In the U.S., it’s the U.S. Citizenship and Immigration Services (USCIS) that handles all immigration cases except the asylum ones. The USCIS comes under the Department of Homeland Security (DHS) and has a presence across the country and territories.
The physical location of the federal agency where it processes immigration applications is called a field office. Each field office has its own field director. There can be multiple field offices within a State. In terms of organization, the USCIS uses a system of Districts. There are a total of 26 Districts and a district may have jurisdiction over counties in more than one States. Above the districts are the Regions – four in total (Western, Central, Southeast, and Northeast).
If you’re unsure about the location of a field office then the office locator tool of the agency is a good way to finding that location. The tool provides up-to-date information using your zip code as a reference. Of course, the information may also be available on secondary websites and search engines, but it may not show the current address of the office.
The Anchorage Field Office
The Anchorage field office is in the Seattle District and Western Region at the following location:
Anchorage (ANC) 620 East 10th Avenue Suite 102 Anchorage, AK 99501
The USCIS has certain rules for visitors that you should follow. For example, you’re not allowed to take photos/videos inside the office, except for Citizenship ceremonies.
Case Processing Times
The time the USCIS provides you for the case is based on historical data. The federal agency uses two different methods for processing times. Here are some examples of the new technique for the Anchorage field office.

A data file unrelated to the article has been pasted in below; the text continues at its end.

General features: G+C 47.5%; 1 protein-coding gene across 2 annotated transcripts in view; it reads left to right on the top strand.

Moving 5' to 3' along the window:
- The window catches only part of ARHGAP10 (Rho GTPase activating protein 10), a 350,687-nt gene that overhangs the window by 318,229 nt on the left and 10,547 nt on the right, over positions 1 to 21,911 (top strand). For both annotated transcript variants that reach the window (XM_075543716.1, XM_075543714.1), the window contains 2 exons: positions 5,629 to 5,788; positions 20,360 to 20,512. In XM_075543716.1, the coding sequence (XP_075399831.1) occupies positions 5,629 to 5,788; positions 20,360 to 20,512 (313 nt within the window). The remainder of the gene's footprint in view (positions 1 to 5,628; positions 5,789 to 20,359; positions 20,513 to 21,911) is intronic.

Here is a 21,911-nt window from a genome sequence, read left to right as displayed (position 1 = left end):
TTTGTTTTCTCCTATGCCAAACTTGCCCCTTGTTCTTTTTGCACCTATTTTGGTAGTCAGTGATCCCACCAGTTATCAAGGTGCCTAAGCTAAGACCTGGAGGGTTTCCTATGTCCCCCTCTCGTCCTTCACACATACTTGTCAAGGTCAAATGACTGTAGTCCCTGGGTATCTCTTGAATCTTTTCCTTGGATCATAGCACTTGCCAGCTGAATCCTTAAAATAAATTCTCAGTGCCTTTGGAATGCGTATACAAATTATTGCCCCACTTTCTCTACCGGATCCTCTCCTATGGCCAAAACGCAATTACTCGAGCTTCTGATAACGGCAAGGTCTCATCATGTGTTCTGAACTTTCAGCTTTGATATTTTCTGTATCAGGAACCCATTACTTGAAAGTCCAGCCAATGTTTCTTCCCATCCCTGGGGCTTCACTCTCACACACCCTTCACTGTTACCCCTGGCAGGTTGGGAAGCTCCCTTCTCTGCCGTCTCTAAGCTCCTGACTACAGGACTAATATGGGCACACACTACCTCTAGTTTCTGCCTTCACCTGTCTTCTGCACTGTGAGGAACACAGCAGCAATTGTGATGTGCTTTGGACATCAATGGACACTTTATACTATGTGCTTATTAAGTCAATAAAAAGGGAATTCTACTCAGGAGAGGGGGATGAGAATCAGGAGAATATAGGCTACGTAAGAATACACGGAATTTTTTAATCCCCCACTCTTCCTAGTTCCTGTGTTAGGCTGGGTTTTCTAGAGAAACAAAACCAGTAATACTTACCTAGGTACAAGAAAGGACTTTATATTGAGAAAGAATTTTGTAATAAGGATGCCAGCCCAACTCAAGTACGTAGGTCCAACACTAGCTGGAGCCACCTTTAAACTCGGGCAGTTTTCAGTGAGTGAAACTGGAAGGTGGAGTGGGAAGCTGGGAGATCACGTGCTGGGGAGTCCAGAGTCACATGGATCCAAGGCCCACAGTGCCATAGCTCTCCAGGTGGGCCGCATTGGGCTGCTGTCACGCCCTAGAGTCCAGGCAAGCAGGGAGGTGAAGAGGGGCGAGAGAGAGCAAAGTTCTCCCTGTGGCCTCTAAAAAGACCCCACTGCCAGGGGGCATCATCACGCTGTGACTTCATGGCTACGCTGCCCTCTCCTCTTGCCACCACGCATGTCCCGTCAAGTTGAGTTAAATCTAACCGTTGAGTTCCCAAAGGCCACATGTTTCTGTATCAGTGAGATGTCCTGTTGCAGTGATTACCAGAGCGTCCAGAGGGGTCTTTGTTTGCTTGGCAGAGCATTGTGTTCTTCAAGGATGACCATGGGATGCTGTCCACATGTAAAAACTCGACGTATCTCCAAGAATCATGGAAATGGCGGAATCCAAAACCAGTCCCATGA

- Naturalization (N-400): 12 to 17.5 months
- Certificate of Citizenship (N-600): 6.5 to 14.5 months
- Citizenship and Issuance of Certificate Under Section 322 (N-600K): 10 to 22.5 months
Note that the times for the same form types may be different at different offices. The agency provides these processing times on their site. You can search by selecting your field office and form type. If your form is in the new format then the first and second values you see are the months for processing 50% and 93% of the applications respectively.
The e-request section of the agency’s site not only allows you to ask about case delays, but it also helps you ask about other issues, including a missing email or document, a typo on the document provided to you, and disability accommodation for your meeting at the field office.
Note that that USCIS encourages information seekers to look for information on their official site. If the topic is not covered or they need any case-specific information, then the phone service and local office are the other options.
The online tools and options include, but are not limited to, online form filing (available for several form types), case processing and case status checker, office/class/doctor locator, multilingual resource center, citizenship test material, form filing fee calculator, and a virtual assistant answering automated help.